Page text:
Tag Archives: aging interventions

Resveratrol May Not Extend Life | The Scientist

Resveratrol May Not Extend Life | The Scientist.

Hector et al. recently published a meta-analysis of the overall effects of resveratrol (link below).� Overall, resveratrol it seems to decrease risk of death, but the strength of the effects are highly variable depending upon species. It seems to extend lifespan reliably in yeast and worms, but not so reliably in other critters. Too bad! We all love our red wine… we’ll have to await the results of human trials… Who’s with me??

The paper in Biology Letters: http://rsbl.royalsocietypublishing.org/content/early/2012/06/13/rsbl.2012.0316


via Resveratrol May Not Extend Life | The Scientist.


DNA Methylation Declines with Age | The Scientist

DNA Methylation Declines with Age | The Scientist.

DNA methylation is one method by which the expression of our genes (how much protein our genes make and when) can be changed within mere minutes. With age, our genes make proteins less reliably – they’re produced (or not) at inappropriate times or at inappropriate levels. Some researchers think this phenomenon can lead to age-related disease. This article in The Scientist gives an update on the status of research on why and how this wide-scale gene dysregulation happens, and how it relates to the aging process.

Parkinson’s Vax Enters Clinical Trials | The Scientist

Parkinson’s Vax Enters Clinical Trials | The Scientist.

In what is possibly the biggest news of the year, scientists in Vienna are entering trials to vaccinate people against Parkinson’s Disease. The method is based upon building an immune response to alfa-synuclein, a protein naturally produced by the body. This smacks of the potential for massive organ failure due to a massive auto-immune response, akin to what we saw in the early days of gene therapy. I hope I’m wrong…

Here is the full press release: http://www.affiris.com/html/en/presse_medien/pressemeldungen.html

via Parkinson’s Vax Enters Clinical Trials | The Scientist.

More evidence of the importance of nutrition in aging well

We all know that nutrition is important to our health, but it’s when we see articles like this recently published one, “Blueberry extract prolongs lifespan in Drosophila melanogaster,” or this slightly older one, “Concord grape juice supplementation improves memory function in older adults with mild cognitive impairment” that we are reminded of just how literal and direct the positive results of a healthy diet rich in fruits and vegetables can be.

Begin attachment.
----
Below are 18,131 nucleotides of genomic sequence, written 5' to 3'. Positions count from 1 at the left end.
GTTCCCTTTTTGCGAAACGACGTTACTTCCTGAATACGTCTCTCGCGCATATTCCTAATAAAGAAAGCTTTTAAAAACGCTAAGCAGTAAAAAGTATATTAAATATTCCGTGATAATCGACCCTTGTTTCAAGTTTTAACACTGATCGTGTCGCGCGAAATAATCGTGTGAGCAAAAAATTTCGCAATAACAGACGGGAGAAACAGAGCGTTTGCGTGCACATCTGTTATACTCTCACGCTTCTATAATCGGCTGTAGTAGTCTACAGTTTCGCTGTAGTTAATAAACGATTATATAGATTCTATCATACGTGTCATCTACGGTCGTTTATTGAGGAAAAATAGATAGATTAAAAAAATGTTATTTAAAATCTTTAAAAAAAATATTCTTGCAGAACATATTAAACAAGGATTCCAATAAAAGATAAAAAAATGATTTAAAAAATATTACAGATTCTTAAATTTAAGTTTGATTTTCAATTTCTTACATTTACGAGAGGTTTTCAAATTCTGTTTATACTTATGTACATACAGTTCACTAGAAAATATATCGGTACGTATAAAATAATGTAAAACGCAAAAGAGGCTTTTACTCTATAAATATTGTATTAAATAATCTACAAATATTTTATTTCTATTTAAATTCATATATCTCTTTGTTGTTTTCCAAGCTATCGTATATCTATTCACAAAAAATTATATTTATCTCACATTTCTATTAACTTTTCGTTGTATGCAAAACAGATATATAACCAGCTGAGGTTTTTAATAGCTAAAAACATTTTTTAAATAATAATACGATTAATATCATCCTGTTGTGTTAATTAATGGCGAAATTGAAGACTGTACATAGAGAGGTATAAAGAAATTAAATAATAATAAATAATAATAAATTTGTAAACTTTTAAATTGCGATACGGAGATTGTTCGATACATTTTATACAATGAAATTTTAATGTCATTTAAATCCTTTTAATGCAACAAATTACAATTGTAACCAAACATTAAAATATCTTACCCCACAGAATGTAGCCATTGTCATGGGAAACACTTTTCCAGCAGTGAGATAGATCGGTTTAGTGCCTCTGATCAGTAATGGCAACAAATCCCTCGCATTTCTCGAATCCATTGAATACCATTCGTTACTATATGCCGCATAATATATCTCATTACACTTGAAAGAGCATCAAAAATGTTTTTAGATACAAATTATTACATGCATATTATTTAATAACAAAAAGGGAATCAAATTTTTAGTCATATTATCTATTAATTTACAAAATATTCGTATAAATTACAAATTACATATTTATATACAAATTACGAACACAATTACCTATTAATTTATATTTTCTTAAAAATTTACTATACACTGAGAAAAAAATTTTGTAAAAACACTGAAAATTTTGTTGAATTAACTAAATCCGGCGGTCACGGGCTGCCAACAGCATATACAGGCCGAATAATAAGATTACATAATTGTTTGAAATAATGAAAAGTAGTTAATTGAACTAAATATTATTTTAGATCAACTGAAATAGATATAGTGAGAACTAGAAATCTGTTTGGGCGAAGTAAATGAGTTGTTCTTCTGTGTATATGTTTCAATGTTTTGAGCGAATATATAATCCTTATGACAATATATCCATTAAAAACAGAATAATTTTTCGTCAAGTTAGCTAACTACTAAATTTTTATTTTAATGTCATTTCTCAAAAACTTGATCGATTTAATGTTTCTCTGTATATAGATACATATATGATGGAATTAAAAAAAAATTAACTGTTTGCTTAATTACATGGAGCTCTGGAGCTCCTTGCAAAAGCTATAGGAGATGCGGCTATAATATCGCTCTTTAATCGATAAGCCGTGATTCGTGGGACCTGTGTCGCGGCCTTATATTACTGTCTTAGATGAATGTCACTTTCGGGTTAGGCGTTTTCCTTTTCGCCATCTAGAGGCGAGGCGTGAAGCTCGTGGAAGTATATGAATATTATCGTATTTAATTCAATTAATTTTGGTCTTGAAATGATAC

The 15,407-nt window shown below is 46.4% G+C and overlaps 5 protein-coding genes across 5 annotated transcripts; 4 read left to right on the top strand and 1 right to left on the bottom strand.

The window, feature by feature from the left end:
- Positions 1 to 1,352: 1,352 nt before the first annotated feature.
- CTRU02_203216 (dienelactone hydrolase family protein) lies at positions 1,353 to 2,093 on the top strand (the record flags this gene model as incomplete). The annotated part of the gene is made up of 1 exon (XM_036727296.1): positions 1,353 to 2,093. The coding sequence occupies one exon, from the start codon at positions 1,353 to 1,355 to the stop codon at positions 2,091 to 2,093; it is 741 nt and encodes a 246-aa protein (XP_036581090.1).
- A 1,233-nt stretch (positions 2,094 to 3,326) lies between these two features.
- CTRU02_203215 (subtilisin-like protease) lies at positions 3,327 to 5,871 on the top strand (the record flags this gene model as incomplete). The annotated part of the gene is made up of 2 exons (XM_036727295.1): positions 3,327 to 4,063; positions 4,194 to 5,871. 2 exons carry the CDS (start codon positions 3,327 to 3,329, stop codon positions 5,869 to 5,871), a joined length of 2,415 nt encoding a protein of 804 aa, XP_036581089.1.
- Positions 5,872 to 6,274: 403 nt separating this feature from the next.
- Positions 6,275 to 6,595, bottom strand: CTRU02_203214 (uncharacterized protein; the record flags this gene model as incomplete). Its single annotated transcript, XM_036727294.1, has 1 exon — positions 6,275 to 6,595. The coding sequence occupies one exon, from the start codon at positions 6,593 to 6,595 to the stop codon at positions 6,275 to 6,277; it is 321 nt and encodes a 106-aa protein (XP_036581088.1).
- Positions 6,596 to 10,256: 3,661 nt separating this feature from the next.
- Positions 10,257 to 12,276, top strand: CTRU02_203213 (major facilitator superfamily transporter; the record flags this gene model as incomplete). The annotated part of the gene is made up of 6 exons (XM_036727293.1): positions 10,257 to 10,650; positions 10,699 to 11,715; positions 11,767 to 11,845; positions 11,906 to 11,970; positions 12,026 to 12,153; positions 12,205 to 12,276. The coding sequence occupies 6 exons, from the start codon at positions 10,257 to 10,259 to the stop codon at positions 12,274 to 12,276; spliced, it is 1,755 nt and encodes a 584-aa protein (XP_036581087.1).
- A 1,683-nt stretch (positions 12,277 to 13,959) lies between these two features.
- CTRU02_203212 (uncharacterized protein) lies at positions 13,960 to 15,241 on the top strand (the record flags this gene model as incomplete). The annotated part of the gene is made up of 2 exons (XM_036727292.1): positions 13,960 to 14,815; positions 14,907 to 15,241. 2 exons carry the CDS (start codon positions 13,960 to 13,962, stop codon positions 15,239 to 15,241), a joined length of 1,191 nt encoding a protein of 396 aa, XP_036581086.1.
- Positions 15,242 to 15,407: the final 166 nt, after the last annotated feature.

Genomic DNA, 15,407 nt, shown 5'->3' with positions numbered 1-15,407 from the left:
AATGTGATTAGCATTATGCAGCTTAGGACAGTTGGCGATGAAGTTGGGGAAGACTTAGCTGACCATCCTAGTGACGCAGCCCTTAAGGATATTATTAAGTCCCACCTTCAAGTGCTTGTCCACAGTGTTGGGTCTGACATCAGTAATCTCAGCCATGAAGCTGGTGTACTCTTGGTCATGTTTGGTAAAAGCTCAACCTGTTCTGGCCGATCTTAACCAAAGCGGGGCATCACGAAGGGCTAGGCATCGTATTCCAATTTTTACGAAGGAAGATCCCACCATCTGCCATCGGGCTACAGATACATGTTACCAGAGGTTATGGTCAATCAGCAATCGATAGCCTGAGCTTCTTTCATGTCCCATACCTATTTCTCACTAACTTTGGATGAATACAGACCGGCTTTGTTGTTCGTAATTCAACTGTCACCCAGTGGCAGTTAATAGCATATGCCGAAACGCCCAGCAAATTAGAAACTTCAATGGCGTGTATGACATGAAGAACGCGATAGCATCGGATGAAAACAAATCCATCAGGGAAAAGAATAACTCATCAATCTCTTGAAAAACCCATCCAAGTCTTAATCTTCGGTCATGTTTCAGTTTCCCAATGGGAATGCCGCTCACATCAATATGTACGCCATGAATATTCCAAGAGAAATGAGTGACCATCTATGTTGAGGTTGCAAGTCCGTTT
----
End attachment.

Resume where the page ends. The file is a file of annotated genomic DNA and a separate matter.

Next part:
Early data on anti-aging compound “resveratrol” possibly faked

An article in the New York Times is reporting that Dr. Dipak Das (U. Connecticut), is under investigation for scientific misconduct – specifically, for reporting fraudulent data. Dr. Das was one of the early contributors to research on Resveratrol, a potential anti-aging compound upon which millions of research dollars have since been spent. Many experts on Resveratrol were unaware of Dr. Das and his work until the reports of fraudulent data surfaced. Although much research since Resveratrol’s beginning has had positive results, scientific misconduct is a serious issue and can adversely impact not only the progress of the field, but can waste millions of dollars of taxpayer money. Read the article at the New York Times here and one in the Chronicle of Higher Education here, and a WordPress blog on the situation here.

New study identifies possible treatment for metabolic disease

A study published online today in the journal Nature reveals that increased expression of the gene PGC1-alpha increases levels of the hormone irisin. Irisin is responsible for some of the beneficial effects of exercise. The authors found that if they increased the levels of PGC1-alpha, the levels of irisin increased, and gave animals the benefits of having exercised even when animals were inactive. This result could lead to treatments for metabolic disease and other age-related disorders that are typically improved with exercise. Click the title to view the paper:

A PGC1-α-dependent myokine that drives brown-fat-like development of white fat and thermogenesis

Authors: Pontus Boström, Jun Wu, Mark P. Jedrychowski, Anisha Korde, Li Ye, James C. Lo, Kyle A. Rasbach, Elisabeth Almer Boström, Jang Hyun Choi, Jonathan Z. Long, Shingo Kajimura, Maria Cristina Zingaretti, Birgitte F. Vind, Hua Tu, Saverio Cinti, Kurt Højlund, Steven P. Gygi & Bruce M. Spiegelman